Severance payment: Under the terms of his severance agreement Mr. Razmilovic was paid $5 million. Mr. Razmilovic argued that the SEC failed to establish a causal link between this payment and the fraud. The agreement however stipulated that the amount was paid in consideration of his relinquishment of certain stock options awarded in February 2001. Since that award is tied to the fraud, the payment must be disgorged the court concluded.

Stock transactions: The SEC also sought the disgorgement of all profits obtained from Symbol stock transactions by Mr. Razmilovic during the period. This includes his options and open market transactions.

Here the court concluded that disgorgement should be the amount of the ill-gotten gains which is the difference between the inflated value of the proceeds realized on the date the options were exercised and the value of the proceeds that otherwise would have been obtained absent the fraud. The court concluded that the SEC met its initial burden by establishing the amounts reported to the IRS by Mr. Razmilovic on his W-2s. At the same time “Razmilovic’s reliance on private securities fraud cases addressing the issue of inflation, but in the context of loss causation, is not misplaced. Although the SEC is not required to prove the element of loss causation in order to establish liability . . . it is required to prove a causal connection between the fraud and Razmilovic’s ill-gotten gains for the purpose of disgorgement.” Here the key question is when there was a corrective disclosure or the fraud materialized and caused the value of the securities to decline. Where the fraud has been concealed “a corrective disclosure is not necessary to establish causation . . . [and] a risk allegedly concealed by the defendants which subsequently materialized, caused the value of the securities to decline.” In this case, expert testimony offered by the SEC from an economist based on an event study demonstrated that the risk materialized over a period of time. The court discounted the defense expert who ignored key facts. Based on this methodology the court directed the disgorgement of $33,869,975.20 from the stock transactions.

Credits: Mr. Razmilovic claimed he is entitled to “credits” for the amounts paid in the settlement of parallel civil litigation and taxes. He also argued that he should not have to pay prejudgment interest in view of the amounts frozen during the case. The court rejected Mr. Razmilovic’s claim that he is entitled to a $2,250,000 credit for amounts paid in the private damage actions because the relief sought there differs from the disgorgement here. Nevertheless the court chose to exercised its direction and allow a credit if the amount is paid within 20 days.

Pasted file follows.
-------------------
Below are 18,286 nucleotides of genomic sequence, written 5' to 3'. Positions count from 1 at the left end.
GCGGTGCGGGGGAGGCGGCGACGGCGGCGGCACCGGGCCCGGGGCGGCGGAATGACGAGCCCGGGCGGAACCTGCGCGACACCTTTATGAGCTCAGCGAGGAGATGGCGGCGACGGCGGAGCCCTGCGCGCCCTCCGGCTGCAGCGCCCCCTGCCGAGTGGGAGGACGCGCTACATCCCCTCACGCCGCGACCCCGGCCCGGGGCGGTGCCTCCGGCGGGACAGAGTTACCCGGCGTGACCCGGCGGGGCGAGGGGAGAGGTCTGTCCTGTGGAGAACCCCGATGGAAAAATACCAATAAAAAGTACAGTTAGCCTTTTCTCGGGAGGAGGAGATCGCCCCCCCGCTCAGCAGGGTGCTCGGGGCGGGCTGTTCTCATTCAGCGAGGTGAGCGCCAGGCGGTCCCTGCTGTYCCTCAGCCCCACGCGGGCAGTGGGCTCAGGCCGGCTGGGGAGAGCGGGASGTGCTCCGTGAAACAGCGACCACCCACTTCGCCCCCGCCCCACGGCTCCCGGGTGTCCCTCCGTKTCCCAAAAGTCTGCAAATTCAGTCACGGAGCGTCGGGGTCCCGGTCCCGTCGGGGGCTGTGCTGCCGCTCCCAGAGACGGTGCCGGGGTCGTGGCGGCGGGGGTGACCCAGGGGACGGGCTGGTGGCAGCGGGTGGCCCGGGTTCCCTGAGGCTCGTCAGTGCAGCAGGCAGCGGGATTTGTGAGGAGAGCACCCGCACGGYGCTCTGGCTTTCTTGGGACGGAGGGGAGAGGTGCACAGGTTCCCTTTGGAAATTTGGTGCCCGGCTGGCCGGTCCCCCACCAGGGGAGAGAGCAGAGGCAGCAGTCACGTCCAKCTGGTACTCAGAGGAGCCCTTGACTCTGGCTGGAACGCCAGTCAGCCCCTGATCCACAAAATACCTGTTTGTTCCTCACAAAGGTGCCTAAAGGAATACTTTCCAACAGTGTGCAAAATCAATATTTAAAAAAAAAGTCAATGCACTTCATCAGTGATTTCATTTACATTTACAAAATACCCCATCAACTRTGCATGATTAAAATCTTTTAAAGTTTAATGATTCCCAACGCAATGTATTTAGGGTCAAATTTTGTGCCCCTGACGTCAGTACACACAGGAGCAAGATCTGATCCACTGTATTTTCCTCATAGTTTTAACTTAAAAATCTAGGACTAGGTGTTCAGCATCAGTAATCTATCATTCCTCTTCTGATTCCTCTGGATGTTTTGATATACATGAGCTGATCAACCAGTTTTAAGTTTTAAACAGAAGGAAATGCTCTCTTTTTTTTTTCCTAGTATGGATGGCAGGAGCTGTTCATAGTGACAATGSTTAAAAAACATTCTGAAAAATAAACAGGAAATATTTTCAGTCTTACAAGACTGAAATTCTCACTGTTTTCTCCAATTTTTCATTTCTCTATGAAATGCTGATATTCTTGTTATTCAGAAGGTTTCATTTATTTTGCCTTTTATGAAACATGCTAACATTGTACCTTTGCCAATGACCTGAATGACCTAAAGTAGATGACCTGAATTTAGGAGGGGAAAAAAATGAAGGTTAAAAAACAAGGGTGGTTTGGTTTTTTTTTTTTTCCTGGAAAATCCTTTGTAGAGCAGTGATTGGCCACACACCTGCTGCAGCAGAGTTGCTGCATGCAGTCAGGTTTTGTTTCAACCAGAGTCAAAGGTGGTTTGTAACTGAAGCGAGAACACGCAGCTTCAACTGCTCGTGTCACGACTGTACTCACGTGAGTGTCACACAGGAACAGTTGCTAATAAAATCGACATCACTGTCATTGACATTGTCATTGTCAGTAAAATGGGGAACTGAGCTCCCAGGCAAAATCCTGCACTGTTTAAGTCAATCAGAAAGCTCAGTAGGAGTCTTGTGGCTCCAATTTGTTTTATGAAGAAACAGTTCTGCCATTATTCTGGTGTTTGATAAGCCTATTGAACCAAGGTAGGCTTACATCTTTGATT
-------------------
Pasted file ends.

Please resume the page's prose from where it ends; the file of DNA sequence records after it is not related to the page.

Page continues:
The claim for a tax credit was rejected, concluding that there is no authority supporting a credit for taxes paid. While there is authority for not imposing prejudgment interest where the assets were frozen during the case, the principle applies where all of the ill-gotten funds were frozen. In this case it is clear that only a portion of those assets were frozen. The court thus imposed prejudgment interest.

The court also considered the question of penalties. Here the court concluded that “civil penalties authorized by the securities laws serve a dual purpose, i.e., to both punish the individual violator for his past violations and deter future violations . . . “ In assessing a penalty courts typically consider a series of factors keyed to the nature of the conduct, the scienter of the defendant, the risk of loss, acceptance of responsibility and the financial condition of the company. In this regard the court rejected Mr. Razmilovic’s claim that his penalty should be proportional to others in the case since those individual settled. In contrast, he is a fugitive. Nevertheless, the court declined to impose a penalty equal to the statutory amount which would equal the pecuniary gain in view of the sum involved. Accordingly, the court imposed a penalty equal to one half of the pecuniary gains or $20,876,811.32.

The court concluded by entering an order permanently enjoining Mr. Razmilovic from future violations of Securities Act Section 17(a) and Exchange Act Sections 10(b), 13(a), 13(b)(2) and 13(b)(5) and directing that he pay disgorgement of $41,753,623.04 plus prejudgment interest in addition to a civil penalty of $20,876,811.32. The court also barred Mr. Razmilovic from serving as an offer or director of a public company.

Program: The Impact of the Supreme Court’s Decision in Morrison v. National Bank of Australia on securities litigation and SEC enforcement actions. Presented by Celequ Legal Education in conjunction with West Thomson. Webcast on October 12, 2011 from 12:00 to 1:00 EST. For furtrher information please click here